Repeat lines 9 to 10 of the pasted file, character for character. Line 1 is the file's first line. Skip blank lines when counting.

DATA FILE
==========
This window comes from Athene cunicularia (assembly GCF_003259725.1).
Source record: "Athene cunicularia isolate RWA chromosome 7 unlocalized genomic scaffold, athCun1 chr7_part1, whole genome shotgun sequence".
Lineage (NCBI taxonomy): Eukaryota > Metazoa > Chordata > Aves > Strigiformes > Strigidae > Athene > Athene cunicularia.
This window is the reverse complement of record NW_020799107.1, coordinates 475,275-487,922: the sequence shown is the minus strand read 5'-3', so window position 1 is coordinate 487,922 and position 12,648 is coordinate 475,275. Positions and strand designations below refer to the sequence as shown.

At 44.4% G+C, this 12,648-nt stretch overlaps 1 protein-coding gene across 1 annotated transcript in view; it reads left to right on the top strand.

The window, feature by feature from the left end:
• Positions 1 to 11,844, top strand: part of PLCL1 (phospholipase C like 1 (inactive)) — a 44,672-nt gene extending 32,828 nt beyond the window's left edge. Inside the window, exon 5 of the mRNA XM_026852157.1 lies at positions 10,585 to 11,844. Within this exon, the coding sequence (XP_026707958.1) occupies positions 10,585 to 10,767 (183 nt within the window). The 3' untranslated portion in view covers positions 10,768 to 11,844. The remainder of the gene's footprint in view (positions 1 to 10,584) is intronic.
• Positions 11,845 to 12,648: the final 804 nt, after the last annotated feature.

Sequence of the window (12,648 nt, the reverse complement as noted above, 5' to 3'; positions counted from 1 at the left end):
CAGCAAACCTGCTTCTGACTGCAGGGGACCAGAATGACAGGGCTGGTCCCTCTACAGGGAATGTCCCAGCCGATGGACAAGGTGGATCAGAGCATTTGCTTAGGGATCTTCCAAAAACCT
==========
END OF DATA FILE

Sequence of the window (12,648 nt, the reverse complement as noted above, 5' to 3'; positions counted from 1 at the left end):
CAGCAAACCTGCTTCTGACTGCAGGGGACCAGAATGACAGGGCTGGTCCCTCTACAGGGAATGTCCCAGCCGATGGACAAGGTGGATCAGAGCATTTGCTTAGGGATCTTCCAAAAACCT